Never in her life had Whitney witnessed such controlled, menacing fury, nor had anyone ever looked at her with such scathing contempt, not even her father. She had hoped so much to see laughter, or warmth, or affection in those penetrating, soul-searching gray eyes of his tonight; she had never imagined he could look at her with this alarming, malicious hatred. Her shock faded to hurt, and very slowly, the first glimmerings of fear were born in her heart. Silently, she stared out the window until the lights of the city began to glimmer less frequently and the long stretches of lonely darkness lengthened. "Where are you taking me?" she asked unsteadily. He was coldly silent. "Clayton?" she almost begged. "Where are we going?"

Clayton turned and stared down at her beautiful, frightened face. He wanted to put his hands around her slender white throat and strangle her for defiling her body with other men, for betraying his own love and trust, and for finally calling him "Clayton" now, when he knew her for what she was-a "lying, deceiving liitle bitch who had freely shared her lush, ripe body with any rutting pig who asked her to. He tore his mind from thoughts of her coupling with other men and, without answering her question, pointedly looked away.


Whitney tried to combat her mounting alarm by concentrating on where they were and in which direction they were travelling. North! she realized as they turned off the main road. They were heading north. Now she was frantic. Drawing a quick breath, she swallowed what was left of her pride and said, "I was going to tell you that I'm willing to marry you. It isn't necessary to take me to Scotland to marry me. I'll-"

"Not necessary to marry you?" Clayton interrupted with a short, bitter laugh. "So I have heard. However, I have no desire to elope, nor have I any intention of pushing my horses much further. They've already chased across half of England today in pursuit of you."

Abruptly, the coach turned west onto a smooth, but less traveled road, at the same moment the full import of his words slammed into her. If he'd been on the road all day "in pursuit" of her, then he must have returned to the village today and heard the gossip about her betrothal to Paul. Pleadingly, Whitney laid her hand on his arm. "I can explain about Paul. You see-"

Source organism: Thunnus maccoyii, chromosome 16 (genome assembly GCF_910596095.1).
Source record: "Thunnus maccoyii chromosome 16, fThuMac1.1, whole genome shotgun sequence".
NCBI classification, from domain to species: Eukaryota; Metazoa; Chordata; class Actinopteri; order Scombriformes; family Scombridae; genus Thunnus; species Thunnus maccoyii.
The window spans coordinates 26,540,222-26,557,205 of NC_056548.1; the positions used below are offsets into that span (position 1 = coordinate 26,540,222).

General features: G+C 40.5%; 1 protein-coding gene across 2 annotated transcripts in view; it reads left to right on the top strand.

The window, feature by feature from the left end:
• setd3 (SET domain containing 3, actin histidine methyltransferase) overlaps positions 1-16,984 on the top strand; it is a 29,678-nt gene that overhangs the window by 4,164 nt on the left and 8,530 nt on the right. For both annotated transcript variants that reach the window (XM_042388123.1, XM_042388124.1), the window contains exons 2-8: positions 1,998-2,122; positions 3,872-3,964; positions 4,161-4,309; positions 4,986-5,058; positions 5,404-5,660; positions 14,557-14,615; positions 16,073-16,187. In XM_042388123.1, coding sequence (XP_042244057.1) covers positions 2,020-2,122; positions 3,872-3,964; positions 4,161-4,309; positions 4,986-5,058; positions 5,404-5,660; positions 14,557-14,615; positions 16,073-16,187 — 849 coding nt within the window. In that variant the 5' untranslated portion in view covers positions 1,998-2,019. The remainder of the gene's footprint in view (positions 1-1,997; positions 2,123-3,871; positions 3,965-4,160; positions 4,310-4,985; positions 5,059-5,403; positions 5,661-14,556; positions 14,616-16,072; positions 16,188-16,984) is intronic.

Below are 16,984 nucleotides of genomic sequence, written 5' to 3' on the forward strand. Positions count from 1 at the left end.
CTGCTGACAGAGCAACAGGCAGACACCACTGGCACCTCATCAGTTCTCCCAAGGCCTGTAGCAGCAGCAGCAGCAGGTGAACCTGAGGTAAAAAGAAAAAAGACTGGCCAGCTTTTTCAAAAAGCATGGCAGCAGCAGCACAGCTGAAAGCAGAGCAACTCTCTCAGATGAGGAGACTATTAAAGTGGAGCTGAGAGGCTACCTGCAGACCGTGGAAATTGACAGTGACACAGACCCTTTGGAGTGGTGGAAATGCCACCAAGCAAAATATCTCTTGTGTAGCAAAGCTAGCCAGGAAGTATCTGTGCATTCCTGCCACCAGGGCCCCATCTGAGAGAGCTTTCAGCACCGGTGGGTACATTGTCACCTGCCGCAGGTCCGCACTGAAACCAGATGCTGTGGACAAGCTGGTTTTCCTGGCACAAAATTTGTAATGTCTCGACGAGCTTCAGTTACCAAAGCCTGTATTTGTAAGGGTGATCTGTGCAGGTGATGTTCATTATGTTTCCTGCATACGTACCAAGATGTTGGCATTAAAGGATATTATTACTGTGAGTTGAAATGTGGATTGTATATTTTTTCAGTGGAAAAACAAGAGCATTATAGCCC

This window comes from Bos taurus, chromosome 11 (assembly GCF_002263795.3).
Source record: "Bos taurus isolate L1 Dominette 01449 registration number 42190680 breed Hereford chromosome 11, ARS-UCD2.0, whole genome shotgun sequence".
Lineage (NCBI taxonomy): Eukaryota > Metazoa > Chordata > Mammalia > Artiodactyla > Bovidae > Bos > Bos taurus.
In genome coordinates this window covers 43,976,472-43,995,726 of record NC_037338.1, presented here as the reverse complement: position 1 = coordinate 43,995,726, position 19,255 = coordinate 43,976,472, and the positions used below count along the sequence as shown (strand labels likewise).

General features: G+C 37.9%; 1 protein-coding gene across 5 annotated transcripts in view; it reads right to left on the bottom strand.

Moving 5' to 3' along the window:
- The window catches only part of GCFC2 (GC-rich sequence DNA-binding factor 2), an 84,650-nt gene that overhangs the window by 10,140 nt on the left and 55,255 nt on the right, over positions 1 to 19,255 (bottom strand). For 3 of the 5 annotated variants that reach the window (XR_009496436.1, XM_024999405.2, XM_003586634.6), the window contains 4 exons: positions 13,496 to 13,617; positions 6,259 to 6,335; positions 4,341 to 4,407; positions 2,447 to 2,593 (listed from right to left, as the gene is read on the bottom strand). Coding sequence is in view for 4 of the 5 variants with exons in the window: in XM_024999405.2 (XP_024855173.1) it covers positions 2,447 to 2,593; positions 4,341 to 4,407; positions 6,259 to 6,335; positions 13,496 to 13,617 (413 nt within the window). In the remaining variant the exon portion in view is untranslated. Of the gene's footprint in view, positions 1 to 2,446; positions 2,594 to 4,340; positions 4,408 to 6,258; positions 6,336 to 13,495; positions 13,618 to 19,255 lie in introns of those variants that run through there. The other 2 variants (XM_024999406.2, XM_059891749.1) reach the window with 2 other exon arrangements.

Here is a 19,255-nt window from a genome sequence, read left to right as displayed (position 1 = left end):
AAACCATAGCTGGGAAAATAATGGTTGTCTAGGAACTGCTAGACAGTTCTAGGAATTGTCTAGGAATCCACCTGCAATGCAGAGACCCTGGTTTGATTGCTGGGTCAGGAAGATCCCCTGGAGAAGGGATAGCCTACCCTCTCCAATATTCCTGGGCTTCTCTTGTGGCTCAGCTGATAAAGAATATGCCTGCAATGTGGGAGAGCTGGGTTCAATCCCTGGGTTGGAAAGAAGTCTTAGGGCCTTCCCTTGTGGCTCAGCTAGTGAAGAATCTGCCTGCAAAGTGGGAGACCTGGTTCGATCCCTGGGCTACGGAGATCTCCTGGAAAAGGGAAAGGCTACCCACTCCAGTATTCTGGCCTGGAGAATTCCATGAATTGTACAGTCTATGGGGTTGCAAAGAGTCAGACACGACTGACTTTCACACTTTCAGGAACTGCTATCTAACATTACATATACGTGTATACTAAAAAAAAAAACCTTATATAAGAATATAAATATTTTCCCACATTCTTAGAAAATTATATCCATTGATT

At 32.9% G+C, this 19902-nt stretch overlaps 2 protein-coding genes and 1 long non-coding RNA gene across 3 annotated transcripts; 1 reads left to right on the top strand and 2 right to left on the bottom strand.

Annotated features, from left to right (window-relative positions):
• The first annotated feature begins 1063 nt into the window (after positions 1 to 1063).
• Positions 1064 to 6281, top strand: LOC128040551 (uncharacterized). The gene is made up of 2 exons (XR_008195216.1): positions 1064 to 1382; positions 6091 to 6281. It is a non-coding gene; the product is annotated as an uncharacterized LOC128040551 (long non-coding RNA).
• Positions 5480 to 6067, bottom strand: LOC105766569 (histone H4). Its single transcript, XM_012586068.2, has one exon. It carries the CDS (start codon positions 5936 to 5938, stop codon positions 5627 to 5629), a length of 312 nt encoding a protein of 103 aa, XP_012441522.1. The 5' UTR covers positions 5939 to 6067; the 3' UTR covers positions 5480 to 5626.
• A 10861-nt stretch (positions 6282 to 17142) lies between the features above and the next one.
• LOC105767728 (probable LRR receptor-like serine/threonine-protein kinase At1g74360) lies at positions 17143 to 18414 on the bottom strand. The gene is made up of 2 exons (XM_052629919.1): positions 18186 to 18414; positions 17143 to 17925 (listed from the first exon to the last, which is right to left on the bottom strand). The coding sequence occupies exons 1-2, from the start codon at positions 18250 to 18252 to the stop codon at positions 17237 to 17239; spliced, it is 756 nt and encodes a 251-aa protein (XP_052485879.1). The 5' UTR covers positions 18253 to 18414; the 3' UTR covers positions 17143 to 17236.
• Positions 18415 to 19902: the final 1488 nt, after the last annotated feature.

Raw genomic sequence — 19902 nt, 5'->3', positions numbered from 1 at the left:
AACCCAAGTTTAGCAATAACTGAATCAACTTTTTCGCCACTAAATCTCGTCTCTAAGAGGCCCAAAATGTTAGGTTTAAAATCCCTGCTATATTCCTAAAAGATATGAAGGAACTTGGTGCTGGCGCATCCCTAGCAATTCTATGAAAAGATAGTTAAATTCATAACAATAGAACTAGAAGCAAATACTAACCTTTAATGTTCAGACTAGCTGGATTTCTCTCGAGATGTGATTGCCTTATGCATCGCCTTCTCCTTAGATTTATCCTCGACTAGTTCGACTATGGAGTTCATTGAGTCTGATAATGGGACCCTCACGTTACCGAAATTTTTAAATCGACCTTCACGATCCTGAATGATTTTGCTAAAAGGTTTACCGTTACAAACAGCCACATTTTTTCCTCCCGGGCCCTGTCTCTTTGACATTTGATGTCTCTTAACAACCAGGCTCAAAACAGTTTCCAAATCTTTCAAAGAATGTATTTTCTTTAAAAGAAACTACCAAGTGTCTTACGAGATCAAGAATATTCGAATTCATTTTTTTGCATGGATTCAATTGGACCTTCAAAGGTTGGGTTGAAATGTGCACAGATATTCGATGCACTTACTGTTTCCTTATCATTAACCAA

His fingers clamped down on her slim hand, wringing a gasp of pain from her. "I'm delighted that you're so eager to touch me," he drawled sarcastically, "because in a short while, you are going to have an opportunity to do exactly that." Distastefully he removed her hand from his arm and dropped it into her lap. "However, since this is not the place for you to demonstrate your affection, you will have to control your passions until then."

"Control my-?" Whitney gasped, and then hopefully she blurted, "Are you foxed?"

His lips twisted with cynical amusement "I am not drunk, so you needn't worry that I will be unable to perform ..." He emphasized the last word, making it sound ominous. Then almost pleasantly he added, "You should sleep now. You've a long and exhausting night ahead of you."

Frightened by his taunting and hurt by the disgusted revulsion in his eyes whenever he looked at her, Whitney tore her gaze from his. She had no idea what he was talking about. She was on the verge of hysterical terror, and he was sitting here telling her to control her passions, assuring her that he would be able to "perform." In the darkness of the coach, the vulgar crudity of his remark finally penetrated the turbulent agitation of her mind, and her eyes grew huge with fear. Now she understood his plans!